What you need to know
- A new Apple Patent includes a stylus with a display of some sort.
- That display could be LED or LCD.
- It could be used to show a selected color, etc.
The patent shows an Apple Pencil-like stylus with a display that could be either LED or LCD. That display could be used for a few things, such as to show the color that would be implemented when the stylus was used.
"A stylus can be provided with an on-board display that indicates to a user a color that will be applied when operating the stylus with an external device," the patent application goes on to say. "The display on the stylus can be positioned to conveniently provide an indication of the color. For example, the display can be provided at or near a tip that is used to contact the external device."
The stylus could also be used as some sort of digital color picker. Allowing the stylus to be placed against an object and then having the color recognized and used in software sounds awesome, and something that would be of huge benefit for image editors and artists alike.
Another method for selecting colors could be to have a way to rotate the pencil's display to make selections. Similar to a dial, for example.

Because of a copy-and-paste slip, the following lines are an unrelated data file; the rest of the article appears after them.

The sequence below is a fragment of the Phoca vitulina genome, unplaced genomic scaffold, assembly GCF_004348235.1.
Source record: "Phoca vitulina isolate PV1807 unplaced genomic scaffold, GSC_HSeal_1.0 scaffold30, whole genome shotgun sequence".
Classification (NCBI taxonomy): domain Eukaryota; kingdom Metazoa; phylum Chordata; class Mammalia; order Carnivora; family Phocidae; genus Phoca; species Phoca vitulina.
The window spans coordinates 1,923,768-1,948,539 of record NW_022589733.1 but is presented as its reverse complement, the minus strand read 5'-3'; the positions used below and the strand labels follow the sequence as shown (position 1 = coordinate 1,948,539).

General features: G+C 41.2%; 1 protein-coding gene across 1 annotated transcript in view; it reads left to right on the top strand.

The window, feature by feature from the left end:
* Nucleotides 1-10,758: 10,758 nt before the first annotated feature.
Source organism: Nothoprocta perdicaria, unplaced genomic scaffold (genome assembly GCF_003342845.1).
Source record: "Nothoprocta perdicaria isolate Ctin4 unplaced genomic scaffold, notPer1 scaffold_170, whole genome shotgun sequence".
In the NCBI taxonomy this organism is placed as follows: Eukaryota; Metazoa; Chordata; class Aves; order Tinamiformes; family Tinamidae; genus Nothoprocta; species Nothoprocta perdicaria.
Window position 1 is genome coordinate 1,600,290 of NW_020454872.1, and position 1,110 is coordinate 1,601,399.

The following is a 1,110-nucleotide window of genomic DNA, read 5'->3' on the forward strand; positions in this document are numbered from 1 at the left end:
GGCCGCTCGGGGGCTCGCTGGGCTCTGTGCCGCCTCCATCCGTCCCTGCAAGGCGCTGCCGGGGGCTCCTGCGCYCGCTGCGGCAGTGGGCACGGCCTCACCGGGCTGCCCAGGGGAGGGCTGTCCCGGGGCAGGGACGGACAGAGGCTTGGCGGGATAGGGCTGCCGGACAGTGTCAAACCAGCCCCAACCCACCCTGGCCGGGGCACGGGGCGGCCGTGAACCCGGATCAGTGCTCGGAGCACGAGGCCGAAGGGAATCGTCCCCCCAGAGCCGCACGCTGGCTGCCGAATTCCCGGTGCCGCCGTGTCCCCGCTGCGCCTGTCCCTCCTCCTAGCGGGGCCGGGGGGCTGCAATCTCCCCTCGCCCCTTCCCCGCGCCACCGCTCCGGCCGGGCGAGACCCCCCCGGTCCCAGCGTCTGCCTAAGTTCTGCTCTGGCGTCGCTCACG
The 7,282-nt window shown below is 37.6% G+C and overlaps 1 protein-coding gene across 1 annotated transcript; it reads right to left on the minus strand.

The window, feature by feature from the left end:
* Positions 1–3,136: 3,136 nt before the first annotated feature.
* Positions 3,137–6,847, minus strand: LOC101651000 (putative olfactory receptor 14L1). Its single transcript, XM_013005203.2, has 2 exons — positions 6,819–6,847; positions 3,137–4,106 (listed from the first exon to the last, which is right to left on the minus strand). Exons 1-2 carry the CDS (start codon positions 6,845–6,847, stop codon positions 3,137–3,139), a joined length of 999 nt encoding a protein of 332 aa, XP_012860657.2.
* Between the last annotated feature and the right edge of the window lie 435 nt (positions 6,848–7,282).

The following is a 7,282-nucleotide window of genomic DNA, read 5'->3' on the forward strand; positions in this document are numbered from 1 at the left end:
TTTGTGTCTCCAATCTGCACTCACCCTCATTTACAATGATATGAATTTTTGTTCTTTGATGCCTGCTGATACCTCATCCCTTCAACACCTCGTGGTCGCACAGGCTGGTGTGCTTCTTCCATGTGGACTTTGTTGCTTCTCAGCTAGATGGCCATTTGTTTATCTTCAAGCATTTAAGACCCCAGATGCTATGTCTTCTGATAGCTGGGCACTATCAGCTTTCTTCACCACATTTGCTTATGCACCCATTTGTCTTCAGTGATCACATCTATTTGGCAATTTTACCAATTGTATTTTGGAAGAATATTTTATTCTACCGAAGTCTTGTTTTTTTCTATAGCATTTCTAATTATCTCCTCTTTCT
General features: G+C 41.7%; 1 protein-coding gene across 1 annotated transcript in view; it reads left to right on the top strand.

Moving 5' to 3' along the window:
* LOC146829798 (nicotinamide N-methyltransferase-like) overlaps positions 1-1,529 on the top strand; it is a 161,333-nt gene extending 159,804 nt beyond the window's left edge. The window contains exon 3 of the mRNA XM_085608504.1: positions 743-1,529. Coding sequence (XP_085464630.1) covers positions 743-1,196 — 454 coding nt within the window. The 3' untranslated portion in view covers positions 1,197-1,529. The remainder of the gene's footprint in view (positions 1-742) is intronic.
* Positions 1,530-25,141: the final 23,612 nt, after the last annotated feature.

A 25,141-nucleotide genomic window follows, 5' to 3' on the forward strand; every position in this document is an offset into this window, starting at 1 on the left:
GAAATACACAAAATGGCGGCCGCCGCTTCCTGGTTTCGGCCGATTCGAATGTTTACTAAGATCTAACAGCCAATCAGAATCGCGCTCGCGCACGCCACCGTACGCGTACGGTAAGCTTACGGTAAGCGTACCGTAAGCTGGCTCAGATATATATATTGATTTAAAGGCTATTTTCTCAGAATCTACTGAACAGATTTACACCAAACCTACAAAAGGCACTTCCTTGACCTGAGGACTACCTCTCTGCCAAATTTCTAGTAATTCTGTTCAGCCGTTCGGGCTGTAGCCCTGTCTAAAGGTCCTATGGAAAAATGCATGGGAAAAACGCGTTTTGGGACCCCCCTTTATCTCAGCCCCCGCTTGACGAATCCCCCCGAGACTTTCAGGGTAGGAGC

As always it's important to remember that Apple applies for tons of patents each year and only a fraction of them become products. Which category this patent will fall into is anyone's guess, but there's no denying it sounds pretty cool!
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Oliver Haslam has written about Apple and the wider technology business for more than a decade with bylines on How-To Geek, PC Mag, iDownloadBlog, and many more. He has also been published in print for Macworld, including cover stories. At iMore, Oliver is involved in daily news coverage and, not being short of opinions, has been known to 'explain' those thoughts in more detail, too.
Having grown up using PCs and spending far too much money on graphics card and flashy RAM, Oliver switched to the Mac with a G5 iMac and hasn't looked back. Since then he's seen the growth of the smartphone world, backed by iPhone, and new product categories come and go. Current expertise includes iOS, macOS, streaming services, and pretty much anything that has a battery or plugs into a wall. Oliver also covers mobile gaming for iMore, with Apple Arcade a particular focus. He's been gaming since the Atari 2600 days and still struggles to comprehend the fact he can play console quality titles on his pocket computer.